Karmasphere released the high-end version of its Karmasphere Studio application for working with Hadoop. I've been talking to them to learn more about Hadoop, and I will be digging into it even more in the next few weeks to find out how Hadoop works and whether it is a good option for your development needs.

Editorial and commentary

Good news: tech hiring up nearly 50%

According to an InfoWorld article, a recent Dice report shows that there has been a 50% increase in tech hiring since 2009. Based on what I've been seeing locally, I believe it... with a caveat. The low-end jobs are really not here in force -- employers are trying to fill the high-end positions. Unfortunately, without fostering jobs at the bottom end, there will continue to be a shortage of employees at the top end.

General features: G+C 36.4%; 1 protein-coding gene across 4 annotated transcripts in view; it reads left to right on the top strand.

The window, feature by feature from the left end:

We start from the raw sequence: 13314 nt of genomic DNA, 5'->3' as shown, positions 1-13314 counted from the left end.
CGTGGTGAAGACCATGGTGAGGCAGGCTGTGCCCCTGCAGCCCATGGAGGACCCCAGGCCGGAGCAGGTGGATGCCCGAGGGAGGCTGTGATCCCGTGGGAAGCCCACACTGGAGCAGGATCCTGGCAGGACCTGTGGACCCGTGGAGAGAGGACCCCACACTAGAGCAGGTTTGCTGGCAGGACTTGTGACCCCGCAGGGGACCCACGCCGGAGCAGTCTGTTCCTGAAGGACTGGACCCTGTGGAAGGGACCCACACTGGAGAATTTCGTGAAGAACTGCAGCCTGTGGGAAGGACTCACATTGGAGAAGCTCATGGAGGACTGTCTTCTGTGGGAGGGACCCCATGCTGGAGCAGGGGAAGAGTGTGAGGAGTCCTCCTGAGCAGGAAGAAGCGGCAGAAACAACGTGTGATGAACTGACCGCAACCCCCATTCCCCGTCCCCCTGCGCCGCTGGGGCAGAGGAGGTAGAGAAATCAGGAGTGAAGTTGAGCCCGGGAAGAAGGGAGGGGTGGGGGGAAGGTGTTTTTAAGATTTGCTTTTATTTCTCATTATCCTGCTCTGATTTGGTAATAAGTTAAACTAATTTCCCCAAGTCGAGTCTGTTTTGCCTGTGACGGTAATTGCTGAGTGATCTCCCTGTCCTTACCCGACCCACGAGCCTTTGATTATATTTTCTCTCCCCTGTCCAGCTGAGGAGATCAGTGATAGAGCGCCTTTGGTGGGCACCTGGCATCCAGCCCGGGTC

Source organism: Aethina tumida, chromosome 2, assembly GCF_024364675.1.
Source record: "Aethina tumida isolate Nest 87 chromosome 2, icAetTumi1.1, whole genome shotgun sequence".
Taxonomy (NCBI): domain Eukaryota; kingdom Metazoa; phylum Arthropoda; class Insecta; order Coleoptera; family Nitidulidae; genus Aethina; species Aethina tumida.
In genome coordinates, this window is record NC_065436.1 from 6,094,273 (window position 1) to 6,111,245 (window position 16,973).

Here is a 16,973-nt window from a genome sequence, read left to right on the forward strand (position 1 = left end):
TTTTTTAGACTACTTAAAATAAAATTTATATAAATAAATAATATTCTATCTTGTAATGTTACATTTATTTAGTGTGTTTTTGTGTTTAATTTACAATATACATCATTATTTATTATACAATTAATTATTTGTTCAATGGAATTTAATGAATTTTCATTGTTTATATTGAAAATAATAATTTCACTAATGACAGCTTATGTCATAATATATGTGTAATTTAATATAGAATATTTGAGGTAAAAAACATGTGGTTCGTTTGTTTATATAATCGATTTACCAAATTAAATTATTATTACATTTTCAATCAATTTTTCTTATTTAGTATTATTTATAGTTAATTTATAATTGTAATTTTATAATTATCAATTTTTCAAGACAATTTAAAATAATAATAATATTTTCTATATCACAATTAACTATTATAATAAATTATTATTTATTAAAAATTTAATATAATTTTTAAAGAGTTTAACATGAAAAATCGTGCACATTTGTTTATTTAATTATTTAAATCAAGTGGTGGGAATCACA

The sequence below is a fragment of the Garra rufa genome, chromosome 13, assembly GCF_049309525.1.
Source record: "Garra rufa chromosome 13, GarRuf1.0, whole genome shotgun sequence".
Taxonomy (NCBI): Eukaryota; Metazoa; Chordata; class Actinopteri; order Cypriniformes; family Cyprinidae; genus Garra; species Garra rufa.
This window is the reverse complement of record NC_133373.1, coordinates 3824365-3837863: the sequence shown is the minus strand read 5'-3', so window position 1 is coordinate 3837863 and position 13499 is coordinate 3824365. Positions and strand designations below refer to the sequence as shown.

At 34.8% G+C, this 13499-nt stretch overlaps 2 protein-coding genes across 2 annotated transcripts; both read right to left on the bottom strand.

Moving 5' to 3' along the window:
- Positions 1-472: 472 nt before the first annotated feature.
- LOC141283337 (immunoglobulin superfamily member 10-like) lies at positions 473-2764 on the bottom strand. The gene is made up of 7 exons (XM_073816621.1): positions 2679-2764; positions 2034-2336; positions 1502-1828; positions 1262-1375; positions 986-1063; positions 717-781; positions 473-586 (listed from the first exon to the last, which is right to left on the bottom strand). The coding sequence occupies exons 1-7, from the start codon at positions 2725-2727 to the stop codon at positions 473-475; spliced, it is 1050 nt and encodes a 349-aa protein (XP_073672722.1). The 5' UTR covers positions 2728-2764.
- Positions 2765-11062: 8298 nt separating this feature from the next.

Dilbert nails it to a T

I've liked Dilbert for ages now. The Dilbert strip from 10/10/2010 was one of the best I've seen.

Tips and tricks

31 Days of Windows Phone 7

Jeff Blankenburg, who I think is one of the best writers out there around Windows Phone 7, is in the middle of doing a "31 Days of Windows Phone 7" series. Read the first entry in his Windows Phone 7 series.

JRuby, Rails 3, and NetBeans

Manish Chakravarty put together a tutorial that shows how to start developing with JRuby on Rails 3 using the NetBeans IDE.

A simple Windows Phone 7 example